The above one is improper when m<n and an≠0

If the ratio is not proper (i.e. Improper), then we have to convert it to the proper form to solve it.

Residue or Contour Integral Method

In this method, we obtain inverse Z-transform x(n) by summing residues of $[x(z)Z^{n-1}]$ at all poles. Mathematically, this may be expressed as

$$x(n) = \displaystyle\sum\limits_{all\quad poles\quad X(z)}residues\quad of[x(z)Z^{n-1}]$$

Here, the residue for any pole of order m at $z = \beta$ is

$$Residues = \frac{1}{(m-1)!}\lim_{Z \rightarrow \beta}\lbrace \frac{d^{m-1}}{dZ^{m-1}}\lbrace (z-\beta)^mX(z)Z^{n-1}\rbrace$$

DSP - Z-Transform Solved Examples

Example 1

Find the response of the system $s(n+2)-3s(n+1)+2s(n) = \delta (n)$, when all the initial conditions are zero.

Solution − Taking Z-transform on both the sides of the above equation, we get

$$S(z)Z^2-3S(z)Z^1+2S(z) = 1$$

$\Rightarrow S(z)\lbrace Z^2-3Z+2\rbrace = 1$

$\Rightarrow S(z) = \frac{1}{\lbrace z^2-3z+2\rbrace}=\frac{1}{(z-2)(z-1)} = \frac{\alpha _1}{z-2}+\frac{\alpha _2}{z-1}$

$\Rightarrow S(z) = \frac{1}{z-2}-\frac{1}{z-1}$

Taking the inverse Z-transform of the above equation, we get

$S(n) = Z^{-1}[\frac{1}{Z-2}]-Z^{-1}[\frac{1}{Z-1}]$

$= 2^{n-1}-1^{n-1} = -1+2^{n-1}$

Example 2

Find the system function H(z) and unit sample response h(n) of the system whose difference equation is described as under

$y(n) = \frac{1}{2}y(n-1)+2x(n)$

where, y(n) and x(n) are the output and input of the system, respectively.

Solution − Taking the Z-transform of the above difference equation, we get

$y(z) = \frac{1}{2}Z^{-1}Y(Z)+2X(z)$

$= Y(Z)[1-\frac{1}{2}Z^{-1}] = 2X(Z)$

$= H(Z) = \frac{Y(Z)}{X(Z)} = \frac{2}{[1-\frac{1}{2}Z^{-1}]}$

This system has a pole at $Z = \frac{1}{2}$ and $Z = 0$ and $H(Z) = \frac{2}{[1-\frac{1}{2}Z^{-1}]}$

Hence, taking the inverse Z-transform of the above, we get

$h(n) = 2(\frac{1}{2})^nU(n)$

Example 3

Determine Y(z),n≥0 in the following case −

$y(n)+\frac{1}{2}y(n-1)-\frac{1}{4}y(n-2) = 0\quad given\quad y(-1) = y(-2) = 1$

Solution − Applying the Z-transform to the above equation, we get

$Y(Z)+\frac{1}{2}[Z^{-1}Y(Z)+Y(-1)]-\frac{1}{4}[Z^{-2}Y(Z)+Z^{-1}Y(-1)+4(-2)] = 0$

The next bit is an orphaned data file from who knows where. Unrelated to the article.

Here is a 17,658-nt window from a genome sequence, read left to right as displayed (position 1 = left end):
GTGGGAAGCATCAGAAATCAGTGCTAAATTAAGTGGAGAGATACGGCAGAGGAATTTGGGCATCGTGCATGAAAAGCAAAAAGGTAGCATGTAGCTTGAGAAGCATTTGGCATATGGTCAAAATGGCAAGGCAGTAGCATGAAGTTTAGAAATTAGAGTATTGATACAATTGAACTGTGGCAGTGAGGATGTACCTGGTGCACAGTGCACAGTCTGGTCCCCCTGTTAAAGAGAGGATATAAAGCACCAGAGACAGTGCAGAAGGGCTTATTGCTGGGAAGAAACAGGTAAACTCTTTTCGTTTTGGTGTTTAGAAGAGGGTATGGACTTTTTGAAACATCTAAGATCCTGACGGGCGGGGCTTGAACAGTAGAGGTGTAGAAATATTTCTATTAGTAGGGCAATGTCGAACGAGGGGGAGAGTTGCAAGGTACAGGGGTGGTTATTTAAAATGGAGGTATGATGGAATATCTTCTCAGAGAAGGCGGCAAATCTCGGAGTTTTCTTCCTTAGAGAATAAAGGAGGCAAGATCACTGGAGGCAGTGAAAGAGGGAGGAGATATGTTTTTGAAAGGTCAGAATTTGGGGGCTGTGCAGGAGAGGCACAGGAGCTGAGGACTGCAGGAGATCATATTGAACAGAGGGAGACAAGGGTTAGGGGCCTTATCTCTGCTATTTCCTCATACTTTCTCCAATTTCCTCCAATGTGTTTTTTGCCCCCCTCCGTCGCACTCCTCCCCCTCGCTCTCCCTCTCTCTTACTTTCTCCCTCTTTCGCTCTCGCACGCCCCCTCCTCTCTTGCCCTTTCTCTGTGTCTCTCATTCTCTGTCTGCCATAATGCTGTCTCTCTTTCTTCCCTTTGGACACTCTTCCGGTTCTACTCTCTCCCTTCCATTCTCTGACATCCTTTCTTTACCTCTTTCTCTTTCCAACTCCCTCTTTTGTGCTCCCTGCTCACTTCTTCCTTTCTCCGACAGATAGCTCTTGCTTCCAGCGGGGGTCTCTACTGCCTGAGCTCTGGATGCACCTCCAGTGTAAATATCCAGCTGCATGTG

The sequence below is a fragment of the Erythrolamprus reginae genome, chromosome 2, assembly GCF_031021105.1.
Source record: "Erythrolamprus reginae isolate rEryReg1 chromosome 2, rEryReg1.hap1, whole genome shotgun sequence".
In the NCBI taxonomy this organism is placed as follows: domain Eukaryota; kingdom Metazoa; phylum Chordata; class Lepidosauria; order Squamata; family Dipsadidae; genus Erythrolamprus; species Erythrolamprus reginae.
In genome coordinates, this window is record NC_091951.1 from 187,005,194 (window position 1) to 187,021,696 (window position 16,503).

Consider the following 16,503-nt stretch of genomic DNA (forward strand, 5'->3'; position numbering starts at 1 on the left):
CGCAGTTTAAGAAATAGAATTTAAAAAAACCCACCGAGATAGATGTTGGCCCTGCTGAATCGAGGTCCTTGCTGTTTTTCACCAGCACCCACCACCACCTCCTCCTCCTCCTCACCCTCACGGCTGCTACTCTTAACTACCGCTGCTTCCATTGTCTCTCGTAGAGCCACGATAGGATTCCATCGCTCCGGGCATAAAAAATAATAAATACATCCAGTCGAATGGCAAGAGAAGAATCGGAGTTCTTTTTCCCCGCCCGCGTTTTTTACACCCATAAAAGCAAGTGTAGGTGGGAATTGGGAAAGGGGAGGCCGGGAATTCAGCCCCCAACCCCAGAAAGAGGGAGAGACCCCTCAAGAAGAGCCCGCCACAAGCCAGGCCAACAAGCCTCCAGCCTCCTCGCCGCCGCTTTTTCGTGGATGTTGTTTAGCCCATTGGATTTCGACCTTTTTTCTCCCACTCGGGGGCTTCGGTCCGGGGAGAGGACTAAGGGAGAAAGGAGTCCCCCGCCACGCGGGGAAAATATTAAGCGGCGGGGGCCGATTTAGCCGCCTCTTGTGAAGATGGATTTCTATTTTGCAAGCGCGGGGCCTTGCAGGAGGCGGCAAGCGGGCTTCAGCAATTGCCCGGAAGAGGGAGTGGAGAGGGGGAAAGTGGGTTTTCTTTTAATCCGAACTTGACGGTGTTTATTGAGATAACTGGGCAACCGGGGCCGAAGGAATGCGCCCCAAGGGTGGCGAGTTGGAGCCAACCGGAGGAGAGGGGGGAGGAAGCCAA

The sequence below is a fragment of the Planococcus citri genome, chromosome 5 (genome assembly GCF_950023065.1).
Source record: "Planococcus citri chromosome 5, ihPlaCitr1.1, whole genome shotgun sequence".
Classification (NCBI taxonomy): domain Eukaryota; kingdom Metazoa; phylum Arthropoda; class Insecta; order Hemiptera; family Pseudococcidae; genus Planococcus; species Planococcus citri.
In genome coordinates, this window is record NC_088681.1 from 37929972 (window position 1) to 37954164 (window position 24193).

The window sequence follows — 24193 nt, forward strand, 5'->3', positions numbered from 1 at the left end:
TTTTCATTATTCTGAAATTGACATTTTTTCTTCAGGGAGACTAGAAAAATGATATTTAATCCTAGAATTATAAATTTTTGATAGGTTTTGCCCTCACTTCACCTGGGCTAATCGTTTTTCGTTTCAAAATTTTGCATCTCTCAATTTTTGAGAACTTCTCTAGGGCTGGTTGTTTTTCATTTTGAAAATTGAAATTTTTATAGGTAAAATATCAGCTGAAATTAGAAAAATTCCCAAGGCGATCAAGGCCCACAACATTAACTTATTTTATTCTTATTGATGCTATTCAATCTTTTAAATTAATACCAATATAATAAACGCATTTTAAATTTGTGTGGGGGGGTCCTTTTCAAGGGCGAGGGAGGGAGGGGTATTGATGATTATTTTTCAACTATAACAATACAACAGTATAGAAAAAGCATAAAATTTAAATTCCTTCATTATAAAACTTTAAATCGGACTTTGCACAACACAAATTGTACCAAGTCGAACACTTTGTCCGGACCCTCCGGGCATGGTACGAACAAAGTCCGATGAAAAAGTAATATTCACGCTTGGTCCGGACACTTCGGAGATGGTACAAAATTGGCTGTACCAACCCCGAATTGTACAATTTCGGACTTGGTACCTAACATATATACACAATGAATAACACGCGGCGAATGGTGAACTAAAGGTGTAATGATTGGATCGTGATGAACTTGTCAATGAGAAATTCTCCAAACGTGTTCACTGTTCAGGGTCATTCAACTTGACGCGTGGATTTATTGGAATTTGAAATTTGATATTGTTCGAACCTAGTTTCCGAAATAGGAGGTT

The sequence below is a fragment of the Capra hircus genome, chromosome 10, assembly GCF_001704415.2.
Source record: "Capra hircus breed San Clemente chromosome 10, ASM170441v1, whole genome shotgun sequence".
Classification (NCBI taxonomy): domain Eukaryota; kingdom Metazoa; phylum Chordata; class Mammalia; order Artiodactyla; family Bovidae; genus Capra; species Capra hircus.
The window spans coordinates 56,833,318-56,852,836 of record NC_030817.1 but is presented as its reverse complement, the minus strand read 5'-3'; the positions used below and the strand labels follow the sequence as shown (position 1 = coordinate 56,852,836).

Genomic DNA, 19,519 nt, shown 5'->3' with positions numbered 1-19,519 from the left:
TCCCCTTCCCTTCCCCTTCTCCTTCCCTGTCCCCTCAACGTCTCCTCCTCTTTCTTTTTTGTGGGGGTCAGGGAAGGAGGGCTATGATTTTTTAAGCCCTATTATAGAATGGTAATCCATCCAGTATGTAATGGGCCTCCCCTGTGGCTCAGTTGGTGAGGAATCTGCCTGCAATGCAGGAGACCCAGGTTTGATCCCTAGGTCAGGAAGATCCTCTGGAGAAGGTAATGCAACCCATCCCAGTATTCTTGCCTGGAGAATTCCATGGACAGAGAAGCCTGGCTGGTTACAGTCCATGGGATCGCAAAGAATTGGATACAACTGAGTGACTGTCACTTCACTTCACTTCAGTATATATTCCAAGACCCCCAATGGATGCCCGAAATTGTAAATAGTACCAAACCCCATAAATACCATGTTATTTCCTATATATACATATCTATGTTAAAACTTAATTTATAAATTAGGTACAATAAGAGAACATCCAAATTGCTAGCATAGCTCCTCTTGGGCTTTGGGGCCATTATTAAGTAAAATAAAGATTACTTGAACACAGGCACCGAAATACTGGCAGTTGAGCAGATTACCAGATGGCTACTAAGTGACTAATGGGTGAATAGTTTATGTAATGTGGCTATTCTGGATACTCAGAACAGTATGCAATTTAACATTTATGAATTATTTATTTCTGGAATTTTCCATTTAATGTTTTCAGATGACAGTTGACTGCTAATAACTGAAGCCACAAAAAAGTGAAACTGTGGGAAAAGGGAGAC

$\Rightarrow Y(Z)+\frac{1}{2Z}Y(Z)+\frac{1}{2}-\frac{1}{4Z^2}Y(Z)-\frac{1}{4Z}-\frac{1}{4} = 0$

$\Rightarrow Y(Z)[1+\frac{1}{2Z}-\frac{1}{4Z^2}] =\frac{1}{4Z}-\frac{1}{2}$

$\Rightarrow Y(Z)[\frac{4Z^2+2Z-1}{4Z^2}] = \frac{1-2Z}{4Z}$

$\Rightarrow Y(Z) = \frac{Z(1-2Z)}{4Z^2+2Z-1}$

Digital Signal Processing - DFT Introduction

Like continuous time signal Fourier transform, discrete time Fourier Transform can be used to represent a discrete sequence into its equivalent frequency domain representation and LTI discrete time system and develop various computational algorithms.

X (jω) in continuous F.T, is a continuous function of x(n). However, DFT deals with representing x(n) with samples of its spectrum X(ω). Hence, this mathematical tool carries much importance computationally in convenient representation. Both, periodic and non-periodic sequences can be processed through this tool. The periodic sequences need to be sampled by extending the period to infinity.

Frequency Domain Sampling

From the introduction, it is clear that we need to know how to proceed through frequency domain sampling i.e. sampling X(ω). Hence, the relationship between sampled Fourier transform and DFT is established in the following manner.

Similarly, periodic sequences can fit to this tool by extending the period N to infinity.

Let an Non periodic sequence be, $X(n) = \lim_{N \to \infty}x_N(n)$

Defining its Fourier transform,

$X(\omega ) = \sum_{n=-\infty}^\infty x(n)e^{-jwn}X(K\delta \omega)$

Here, X(ω) is sampled periodically, at every δω radian interval.

As X(ω) is periodic in 2π radians, we require samples only in fundamental range. The samples are taken after equidistant intervals in the frequency range 0≤ω≤2π. Spacing between equivalent intervals is $\delta \omega = \frac{2\pi }{N}k$ radian.

Now evaluating, $\omega = \frac{2\pi}{N}k$

$X(\frac{2\pi}{N}k) = \sum_{n = -\infty}^\infty x(n)e^{-j2\pi nk/N},$ ...eq(2)

where k=0,1,……N-1

After subdividing the above, and interchanging the order of summation

$X(\frac{2\pi}{N}k) = \displaystyle\sum\limits_{n = 0}^{N-1}[\displaystyle\sum\limits_{l = -\infty}^\infty x(n-Nl)]e^{-j2\pi nk/N}$ ...eq(3)

$\sum_{l=-\infty}^\infty x(n-Nl) = x_p(n) = a\quad periodic\quad function\quad of\quad period\quad N\quad and\quad its\quad fourier\quad series\quad = \sum_{k = 0}^{N-1}C_ke^{j2\pi nk/N}$

where, n = 0,1,…..,N-1; ‘p’- stands for periodic entity or function

The Fourier coefficients are,

$C_k = \frac{1}{N}\sum_{n = 0}^{N-1}x_p(n)e^{-j2\pi nk/N}$k=0,1,…,N-1...eq(4)

Comparing equations 3 and 4, we get ;

$NC_k = X(\frac{2\pi}{N}k)$ k=0,1,…,N-1...eq(5)

$NC_k = X(\frac{2\pi}{N}k) = X(e^{jw}) = \displaystyle\sum\limits_{n = -\infty}^\infty x_p(n)e^{-j2\pi nk/N}$...eq(6)

From Fourier series expansion,

$x_p(n) = \frac{1}{N}\displaystyle\sum\limits_{k = 0}^{N-1}NC_ke^{j2\pi nk/N} = \frac{1}{N}\sum_{k = 0}^{N-1}X(\frac{2\pi}{N}k)e^{j2\pi nk/N}$...eq(7)

Where n=0,1,…,N-1

Here, we got the periodic signal from X(ω). $x(n)$ can be extracted from $x_p(n)$ only, if there is no aliasing in the time domain. $N\geq L$

N = period of $x_p(n)$ L= period of $x(n)$

$x(n) = \begin{cases}x_p(n), & 0\leq n\leq N-1\\0, & Otherwise\end{cases}$

The mapping is achieved in this manner.

Properties of DFT

Linearity

It states that the DFT of a combination of signals is equal to the sum of DFT of individual signals. Let us take two signals x1(n) and x2(n), whose DFT s are X1(ω) and X2(ω) respectively. So, if

$x_1(n)\rightarrow X_1(\omega)$and$x_2(n)\rightarrow X_2(\omega)$

Then $ax_1(n)+bx_2(n)\rightarrow aX_1(\omega)+bX_2(\omega)$

where a and b are constants.